Withdrawal of Banknotes in India
In November 2016, the Indian Government took the radical step of withdrawing Rs500 and Rs1000 banknotes from circulation in order to curb the parallel economy, eliminate counterfeit cash and bring unused cash back into the economy.
While the situation settles, this action has had consequences for business owners and individual workers.
Withdrawal of Banknotes in India
The demonetization of currency in India is one of the first acts of its types to be initiated in the history of independent India. It essentially abolished the current version of 500 and 1,000 rupee currency notes, starting November 8, 2016, to be replaced by new versions. This step has been taken by the Government to curb a parallel economy, consisting of unaccounted cash, and to eliminate counterfeit currency. Additional objectives of this step are to bring unused-secreted cash back into the current economic system; and promote the adoption of a digital cashless economy in India. While the government has received quite a bit of criticism for this change, overall it has been welcomed by Indian citizens who are regular tax-payers. There are issues, such as long queues at banks, closed ATMs etc. but the situation is improving and the government promises that the banking systems should return to normality with a month.
What Does this Mean for Businesses?
In the manufacturing world this brings challenges because much of the supply-chain was dependent on cash for its day-day-activities. Commonly, cash has been used to pay casual/temporary workers who were paid as “daily wagers”. Further, at times production efficiency is being hit as situations such as the break-down of machines, the hiring of an impromptu replacement employee, issues in the forward supply chain, as well as backward supply chain issues are being impacted by a lack of cash in the system. Added to this, the literacy level, as well as economic status of workers, makes it difficult for them to open and operate bank accounts. Many such workers are reported to have lost their jobs as there was no cash available in the factories to pay them. Some factories are facing additional issues such as reduced overtime due to a deficit of cash; and late payment of salaries. Ethical audits are highlighting concerns such as delayed payments and other issues related to wages, such as less overtime and in some cases reduced bonus.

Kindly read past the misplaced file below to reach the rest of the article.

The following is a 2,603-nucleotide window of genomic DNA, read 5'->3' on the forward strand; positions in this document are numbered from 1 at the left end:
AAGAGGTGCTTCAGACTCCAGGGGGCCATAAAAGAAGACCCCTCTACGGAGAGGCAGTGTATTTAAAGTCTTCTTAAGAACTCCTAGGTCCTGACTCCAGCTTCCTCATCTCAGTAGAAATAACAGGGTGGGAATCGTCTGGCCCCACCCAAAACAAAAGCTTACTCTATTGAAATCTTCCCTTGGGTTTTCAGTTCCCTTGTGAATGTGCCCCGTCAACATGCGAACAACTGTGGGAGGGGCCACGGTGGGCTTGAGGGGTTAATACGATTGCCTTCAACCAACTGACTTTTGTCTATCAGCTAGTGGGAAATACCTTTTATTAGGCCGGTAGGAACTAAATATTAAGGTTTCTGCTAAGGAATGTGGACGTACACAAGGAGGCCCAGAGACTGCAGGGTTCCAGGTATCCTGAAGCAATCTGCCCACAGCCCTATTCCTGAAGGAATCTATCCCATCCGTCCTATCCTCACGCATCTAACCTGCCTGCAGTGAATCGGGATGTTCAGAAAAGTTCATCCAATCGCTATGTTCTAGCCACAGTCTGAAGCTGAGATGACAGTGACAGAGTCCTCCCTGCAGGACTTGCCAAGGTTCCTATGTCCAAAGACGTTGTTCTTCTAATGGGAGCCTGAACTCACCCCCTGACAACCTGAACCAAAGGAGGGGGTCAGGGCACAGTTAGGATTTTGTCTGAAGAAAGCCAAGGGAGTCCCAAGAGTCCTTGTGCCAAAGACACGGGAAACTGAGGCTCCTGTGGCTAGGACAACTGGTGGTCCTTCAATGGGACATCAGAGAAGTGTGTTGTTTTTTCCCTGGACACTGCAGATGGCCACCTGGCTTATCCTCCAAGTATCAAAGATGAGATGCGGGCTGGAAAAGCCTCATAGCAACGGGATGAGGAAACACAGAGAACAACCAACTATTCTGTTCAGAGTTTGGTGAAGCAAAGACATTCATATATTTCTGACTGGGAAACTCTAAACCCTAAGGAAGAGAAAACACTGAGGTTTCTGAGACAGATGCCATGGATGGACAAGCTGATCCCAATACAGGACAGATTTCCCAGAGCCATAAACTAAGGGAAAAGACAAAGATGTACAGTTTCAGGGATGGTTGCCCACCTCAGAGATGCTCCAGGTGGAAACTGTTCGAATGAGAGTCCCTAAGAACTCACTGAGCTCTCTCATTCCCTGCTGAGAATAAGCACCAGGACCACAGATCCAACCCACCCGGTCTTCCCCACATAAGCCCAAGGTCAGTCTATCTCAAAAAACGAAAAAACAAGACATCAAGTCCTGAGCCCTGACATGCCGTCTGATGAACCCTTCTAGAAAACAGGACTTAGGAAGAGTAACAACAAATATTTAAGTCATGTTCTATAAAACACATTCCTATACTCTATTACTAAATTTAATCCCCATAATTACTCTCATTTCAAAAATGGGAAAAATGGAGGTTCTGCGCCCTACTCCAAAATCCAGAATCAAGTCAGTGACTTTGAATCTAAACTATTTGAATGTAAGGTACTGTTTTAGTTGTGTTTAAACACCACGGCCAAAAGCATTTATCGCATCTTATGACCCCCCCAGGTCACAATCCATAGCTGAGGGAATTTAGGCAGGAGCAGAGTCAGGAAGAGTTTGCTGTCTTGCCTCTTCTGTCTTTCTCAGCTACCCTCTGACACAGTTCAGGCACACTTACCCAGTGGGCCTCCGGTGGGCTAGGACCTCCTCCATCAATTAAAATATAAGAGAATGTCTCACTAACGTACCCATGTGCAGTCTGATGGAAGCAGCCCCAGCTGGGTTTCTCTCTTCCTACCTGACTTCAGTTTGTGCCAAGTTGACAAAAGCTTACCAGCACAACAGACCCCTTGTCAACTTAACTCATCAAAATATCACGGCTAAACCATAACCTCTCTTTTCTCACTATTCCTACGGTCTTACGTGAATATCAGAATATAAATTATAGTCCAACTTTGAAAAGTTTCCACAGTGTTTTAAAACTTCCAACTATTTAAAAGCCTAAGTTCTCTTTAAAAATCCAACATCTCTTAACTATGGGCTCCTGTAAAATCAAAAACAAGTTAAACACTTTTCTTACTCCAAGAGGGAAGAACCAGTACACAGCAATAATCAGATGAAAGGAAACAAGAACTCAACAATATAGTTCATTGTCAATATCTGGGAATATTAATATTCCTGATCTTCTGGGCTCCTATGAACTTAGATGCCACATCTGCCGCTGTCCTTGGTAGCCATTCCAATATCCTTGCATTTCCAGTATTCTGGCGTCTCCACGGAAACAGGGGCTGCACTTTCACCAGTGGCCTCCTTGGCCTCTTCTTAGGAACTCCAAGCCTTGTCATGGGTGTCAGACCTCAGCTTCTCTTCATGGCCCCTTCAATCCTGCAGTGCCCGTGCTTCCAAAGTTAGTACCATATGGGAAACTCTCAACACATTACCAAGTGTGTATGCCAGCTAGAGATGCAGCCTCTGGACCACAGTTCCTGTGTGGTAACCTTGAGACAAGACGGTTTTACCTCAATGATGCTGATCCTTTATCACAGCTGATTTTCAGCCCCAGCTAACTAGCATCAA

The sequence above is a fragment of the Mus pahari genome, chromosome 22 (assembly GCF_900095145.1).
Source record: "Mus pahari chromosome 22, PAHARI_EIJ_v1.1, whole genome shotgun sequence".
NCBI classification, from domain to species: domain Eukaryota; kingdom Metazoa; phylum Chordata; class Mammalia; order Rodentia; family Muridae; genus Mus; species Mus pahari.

Longer Term Outlook
These are temporary issues, and the objective is to cleanse the system and provide a better compliance level of payments to workers. This is exemplified by India's Textile Minister Smriti Irani’s statement that this decision will be beneficial to the country's textile workers as cashless transactions will help bring about transparency in wage payments. The ministry is helping to boost this by ensuring payment cards are issued to workers.
In a diverse country like India, this will take time to settle but the teething issues will settle and it is expected that what will remain is a robust economy.
What SGS Can Offer
SGS has been involved in social accountability since its inception and has been offering tailored audit services since 1996. SGS can support organizations with a range of services, including evaluating approaches to human trafficking and monitoring supply chains as part of an overall due diligence approach to responsible sourcing. SGS also helps companies understand the product and labor supply chain, a critical step in the due diligence process, through use of the Transparency-One supply chain mapping platform. With the largest networks of highly trained auditors and extensive experience of reviewing operations’ capabilities, labor standards, environmental compliance and business integrity, we can support your responsible purchasing policies.
For further information, please contact:
Consumer and Retail
Head of Social Responsibility Services
SGS India Pvt Ltd.
t: +91 80 67261418